The text of the United States-Egyptian Joint Statement on Proposed Cooperation in Fields Pertaining to the Peaceful Uses of Atomic Energy follows:

The Government of the Arab Republic of Egypt and the Government of the United States of America have agreed in principle to conduct a program of cooperation in the field of the peaceful uses of atomic energy pursuant to a proposed agreement for cooperation in accordance with the following principles:

1. The agreement is expected to cover cooperation in fields pertaining to the peaceful uses of atomic energy, including design, construction and operation of research and power reactors, desalinization, the beneficial uses of radioisotopes and radiation sources, the exploration and development of uranium resources, and related health and safety considerations.

2. The agreement for cooperation will enable Egypt at the outset to purchase from the United States nuclear power reactors having an approximate total electrical capacity of 1200 MWe and the slightly enriched uranium necessary to fuel these facilities.

3. Such cooperation will be under the terms fully compatible with the nonproliferation objectives of the two governments including their desires to assure that the introduction of nuclear power for civil uses into the Middle East will occur under carefully safeguarded conditions. These conditions will be designed to assure that the U.S.-supplied facilities, materials, and their products, as well as the associated relevant technology, are used for peaceful purposes only and will include the following main provisions to ensure that:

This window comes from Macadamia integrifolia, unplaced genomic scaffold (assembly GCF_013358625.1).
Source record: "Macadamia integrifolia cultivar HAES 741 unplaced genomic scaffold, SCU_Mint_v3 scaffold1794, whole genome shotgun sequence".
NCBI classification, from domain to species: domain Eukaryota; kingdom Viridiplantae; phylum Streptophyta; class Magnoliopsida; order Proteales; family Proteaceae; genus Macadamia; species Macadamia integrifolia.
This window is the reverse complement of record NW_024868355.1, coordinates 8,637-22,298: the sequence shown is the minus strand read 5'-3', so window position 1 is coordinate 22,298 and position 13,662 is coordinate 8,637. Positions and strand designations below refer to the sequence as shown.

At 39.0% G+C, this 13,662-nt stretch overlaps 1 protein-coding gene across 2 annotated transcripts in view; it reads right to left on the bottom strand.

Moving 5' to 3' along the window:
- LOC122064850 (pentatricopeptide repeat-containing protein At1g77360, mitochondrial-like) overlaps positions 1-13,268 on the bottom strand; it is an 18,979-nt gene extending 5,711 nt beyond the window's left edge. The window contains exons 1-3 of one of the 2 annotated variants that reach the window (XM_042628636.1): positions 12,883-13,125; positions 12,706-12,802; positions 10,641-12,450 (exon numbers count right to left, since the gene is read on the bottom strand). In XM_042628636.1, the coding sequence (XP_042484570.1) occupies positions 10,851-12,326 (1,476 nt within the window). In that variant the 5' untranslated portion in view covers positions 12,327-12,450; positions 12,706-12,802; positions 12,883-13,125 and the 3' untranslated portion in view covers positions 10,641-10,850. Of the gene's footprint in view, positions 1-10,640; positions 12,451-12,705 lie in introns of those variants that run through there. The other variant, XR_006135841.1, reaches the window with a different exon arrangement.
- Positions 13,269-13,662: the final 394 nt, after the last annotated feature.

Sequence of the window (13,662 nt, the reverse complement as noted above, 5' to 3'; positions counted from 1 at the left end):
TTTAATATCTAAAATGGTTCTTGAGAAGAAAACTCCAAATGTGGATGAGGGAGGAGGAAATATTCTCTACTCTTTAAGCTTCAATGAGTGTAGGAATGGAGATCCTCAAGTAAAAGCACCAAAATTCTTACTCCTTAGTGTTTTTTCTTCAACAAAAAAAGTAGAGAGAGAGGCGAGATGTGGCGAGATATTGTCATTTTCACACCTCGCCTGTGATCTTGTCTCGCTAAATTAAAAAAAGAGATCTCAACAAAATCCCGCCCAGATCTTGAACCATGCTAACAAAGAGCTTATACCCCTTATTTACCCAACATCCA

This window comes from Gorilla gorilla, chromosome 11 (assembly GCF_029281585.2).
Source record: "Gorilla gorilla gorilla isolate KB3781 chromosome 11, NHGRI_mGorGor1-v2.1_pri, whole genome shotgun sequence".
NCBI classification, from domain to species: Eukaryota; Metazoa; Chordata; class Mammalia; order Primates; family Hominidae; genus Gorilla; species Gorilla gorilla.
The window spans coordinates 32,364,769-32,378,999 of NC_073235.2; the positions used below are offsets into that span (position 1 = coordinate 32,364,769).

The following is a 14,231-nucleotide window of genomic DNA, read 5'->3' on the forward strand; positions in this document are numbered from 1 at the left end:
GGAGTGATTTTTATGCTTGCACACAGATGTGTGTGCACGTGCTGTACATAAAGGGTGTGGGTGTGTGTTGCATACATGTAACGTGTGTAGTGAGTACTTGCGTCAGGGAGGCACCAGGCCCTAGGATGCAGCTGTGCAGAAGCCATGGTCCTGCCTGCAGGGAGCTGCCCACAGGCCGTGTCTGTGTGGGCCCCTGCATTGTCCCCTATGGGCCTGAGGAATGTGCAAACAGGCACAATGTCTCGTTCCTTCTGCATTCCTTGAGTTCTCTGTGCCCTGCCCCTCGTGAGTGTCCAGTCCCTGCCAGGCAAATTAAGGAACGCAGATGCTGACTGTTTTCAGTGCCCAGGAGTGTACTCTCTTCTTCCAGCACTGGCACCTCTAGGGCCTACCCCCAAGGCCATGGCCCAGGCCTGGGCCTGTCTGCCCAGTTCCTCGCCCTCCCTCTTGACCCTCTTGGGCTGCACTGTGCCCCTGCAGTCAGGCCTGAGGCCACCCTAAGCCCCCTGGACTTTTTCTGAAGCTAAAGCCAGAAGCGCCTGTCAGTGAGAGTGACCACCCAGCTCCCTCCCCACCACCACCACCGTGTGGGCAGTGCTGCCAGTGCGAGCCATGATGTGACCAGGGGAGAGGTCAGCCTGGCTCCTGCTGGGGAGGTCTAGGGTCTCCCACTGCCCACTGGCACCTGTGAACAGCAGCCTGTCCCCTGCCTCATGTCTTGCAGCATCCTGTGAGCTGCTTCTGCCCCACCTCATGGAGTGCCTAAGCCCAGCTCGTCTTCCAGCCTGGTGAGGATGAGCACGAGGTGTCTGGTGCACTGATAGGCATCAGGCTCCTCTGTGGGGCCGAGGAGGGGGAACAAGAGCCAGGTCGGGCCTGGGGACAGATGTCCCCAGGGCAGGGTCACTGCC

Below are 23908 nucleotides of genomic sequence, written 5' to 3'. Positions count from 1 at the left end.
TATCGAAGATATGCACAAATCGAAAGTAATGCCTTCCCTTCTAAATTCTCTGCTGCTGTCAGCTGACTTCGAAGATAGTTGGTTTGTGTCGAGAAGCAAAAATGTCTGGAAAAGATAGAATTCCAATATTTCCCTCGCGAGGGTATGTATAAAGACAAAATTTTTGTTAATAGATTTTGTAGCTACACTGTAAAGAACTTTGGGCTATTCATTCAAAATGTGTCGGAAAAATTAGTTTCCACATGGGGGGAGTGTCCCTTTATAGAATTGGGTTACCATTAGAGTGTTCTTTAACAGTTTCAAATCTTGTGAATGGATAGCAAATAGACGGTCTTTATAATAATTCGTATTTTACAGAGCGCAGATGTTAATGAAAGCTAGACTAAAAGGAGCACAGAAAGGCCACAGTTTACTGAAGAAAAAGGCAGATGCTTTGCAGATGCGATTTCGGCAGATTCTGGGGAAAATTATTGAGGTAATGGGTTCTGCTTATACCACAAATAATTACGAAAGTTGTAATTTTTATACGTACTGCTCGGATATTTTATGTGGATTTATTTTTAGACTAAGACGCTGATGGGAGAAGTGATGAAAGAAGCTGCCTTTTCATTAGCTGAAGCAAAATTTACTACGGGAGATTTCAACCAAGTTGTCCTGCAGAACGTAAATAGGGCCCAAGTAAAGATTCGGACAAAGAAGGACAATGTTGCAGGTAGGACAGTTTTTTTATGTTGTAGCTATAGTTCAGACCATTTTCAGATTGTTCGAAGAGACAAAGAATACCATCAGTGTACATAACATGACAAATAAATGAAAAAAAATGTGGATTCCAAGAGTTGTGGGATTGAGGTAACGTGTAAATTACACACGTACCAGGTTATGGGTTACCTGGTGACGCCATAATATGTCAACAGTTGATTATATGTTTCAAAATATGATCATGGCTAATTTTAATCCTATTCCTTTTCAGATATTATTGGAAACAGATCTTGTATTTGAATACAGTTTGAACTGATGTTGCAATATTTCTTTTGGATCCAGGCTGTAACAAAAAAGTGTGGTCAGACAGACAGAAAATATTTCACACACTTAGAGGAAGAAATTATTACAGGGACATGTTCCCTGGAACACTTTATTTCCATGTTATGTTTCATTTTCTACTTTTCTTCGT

None of the assistance provided will be employed for any military purposes, including the manufacture of any nuclear explosive device.

b. The materials and facilities to be supplied as well as the produced plutonium will be subjected to international safeguards, administered by the International Atomic Energy Agency, designed to assure their continued uses for peaceful purposes.

c. The plutonium produced in the agreed upon 1200 MWe power reactors under the agreement or derived from the U.S. fuel supplied for these facilities will be reprocessed, fabricated and stored outside Egypt.

d. Facilities utilizing relevant nuclear technology obtained from the United States will be under effective safeguards.

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e. The Government of Egypt guarantees to apply effective physical security measures to the facilities and nuclear material covered by the agreement.

It is the intention of the United States that at such time as negotiations are completed the same safeguard provisions and special measures will be included in both the U.S. Cooperation Agreements with Egypt and Israel respectively. If certain provisions are modified or altered in one agreement, it is the intention of the United States Government to introduce such modifications or alterations in the other agreement.

Both Governments will consult closely with their respective legislatures on the nature and details of their proposed new agreement, bearing in mind the importance that such an agreement will hold for their peaceful nuclear cooperation, and their respective non-proliferation policies.

After finalization of the text of the Agreement for Cooperation, it will enter into force after the completion of statutory and constitutional require

ments of both parties. Dept. of State Bulletin, Vol. LXXIII, No. 1900, Nov. 24, 1975, p. 732.

Defense Uses